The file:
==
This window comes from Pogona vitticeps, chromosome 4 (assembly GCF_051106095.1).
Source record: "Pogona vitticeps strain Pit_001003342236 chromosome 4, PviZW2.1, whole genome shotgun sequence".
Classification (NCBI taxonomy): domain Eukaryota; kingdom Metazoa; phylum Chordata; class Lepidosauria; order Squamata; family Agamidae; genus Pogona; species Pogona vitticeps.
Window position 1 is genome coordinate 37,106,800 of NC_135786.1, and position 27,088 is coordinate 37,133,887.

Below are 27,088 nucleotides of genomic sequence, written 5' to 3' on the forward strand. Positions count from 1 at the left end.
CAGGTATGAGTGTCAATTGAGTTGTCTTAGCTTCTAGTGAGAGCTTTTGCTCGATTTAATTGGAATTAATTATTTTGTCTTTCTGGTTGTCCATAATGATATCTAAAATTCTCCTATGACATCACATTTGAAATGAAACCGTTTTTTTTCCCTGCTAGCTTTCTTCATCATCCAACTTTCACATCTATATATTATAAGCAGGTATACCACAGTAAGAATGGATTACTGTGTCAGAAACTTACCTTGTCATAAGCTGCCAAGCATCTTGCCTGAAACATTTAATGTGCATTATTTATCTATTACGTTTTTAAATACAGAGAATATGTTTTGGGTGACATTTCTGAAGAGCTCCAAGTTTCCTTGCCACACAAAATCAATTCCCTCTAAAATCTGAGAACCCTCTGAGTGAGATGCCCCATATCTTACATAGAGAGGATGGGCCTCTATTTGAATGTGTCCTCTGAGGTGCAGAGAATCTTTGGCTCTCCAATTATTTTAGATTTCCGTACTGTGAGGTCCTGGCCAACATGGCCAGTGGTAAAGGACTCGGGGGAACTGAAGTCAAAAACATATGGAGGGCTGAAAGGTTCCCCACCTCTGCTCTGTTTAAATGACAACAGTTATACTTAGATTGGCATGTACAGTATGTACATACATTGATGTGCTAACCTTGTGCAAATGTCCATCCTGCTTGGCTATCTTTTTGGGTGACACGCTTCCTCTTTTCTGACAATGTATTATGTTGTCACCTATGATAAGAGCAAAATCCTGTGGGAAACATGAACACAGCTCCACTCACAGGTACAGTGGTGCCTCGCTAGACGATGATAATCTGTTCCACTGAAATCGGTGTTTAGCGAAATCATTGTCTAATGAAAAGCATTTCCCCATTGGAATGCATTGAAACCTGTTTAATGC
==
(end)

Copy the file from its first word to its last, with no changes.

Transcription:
This window comes from Pogona vitticeps, chromosome 4 (assembly GCF_051106095.1).
Source record: "Pogona vitticeps strain Pit_001003342236 chromosome 4, PviZW2.1, whole genome shotgun sequence".
Classification (NCBI taxonomy): domain Eukaryota; kingdom Metazoa; phylum Chordata; class Lepidosauria; order Squamata; family Agamidae; genus Pogona; species Pogona vitticeps.
Window position 1 is genome coordinate 37,106,800 of NC_135786.1, and position 27,088 is coordinate 37,133,887.

Below are 27,088 nucleotides of genomic sequence, written 5' to 3' on the forward strand. Positions count from 1 at the left end.
CAGGTATGAGTGTCAATTGAGTTGTCTTAGCTTCTAGTGAGAGCTTTTGCTCGATTTAATTGGAATTAATTATTTTGTCTTTCTGGTTGTCCATAATGATATCTAAAATTCTCCTATGACATCACATTTGAAATGAAACCGTTTTTTTTCCCTGCTAGCTTTCTTCATCATCCAACTTTCACATCTATATATTATAAGCAGGTATACCACAGTAAGAATGGATTACTGTGTCAGAAACTTACCTTGTCATAAGCTGCCAAGCATCTTGCCTGAAACATTTAATGTGCATTATTTATCTATTACGTTTTTAAATACAGAGAATATGTTTTGGGTGACATTTCTGAAGAGCTCCAAGTTTCCTTGCCACACAAAATCAATTCCCTCTAAAATCTGAGAACCCTCTGAGTGAGATGCCCCATATCTTACATAGAGAGGATGGGCCTCTATTTGAATGTGTCCTCTGAGGTGCAGAGAATCTTTGGCTCTCCAATTATTTTAGATTTCCGTACTGTGAGGTCCTGGCCAACATGGCCAGTGGTAAAGGACTCGGGGGAACTGAAGTCAAAAACATATGGAGGGCTGAAAGGTTCCCCACCTCTGCTCTGTTTAAATGACAACAGTTATACTTAGATTGGCATGTACAGTATGTACATACATTGATGTGCTAACCTTGTGCAAATGTCCATCCTGCTTGGCTATCTTTTTGGGTGACACGCTTCCTCTTTTCTGACAATGTATTATGTTGTCACCTATGATAAGAGCAAAATCCTGTGGGAAACATGAACACAGCTCCACTCACAGGTACAGTGGTGCCTCGCTAGACGATGATAATCTGTTCCACTGAAATCGGTGTTTAGCGAAATCATTGTCTAATGAAAAGCATTTCCCCATTGGAATGCATTGAAACCTGTTTAATGC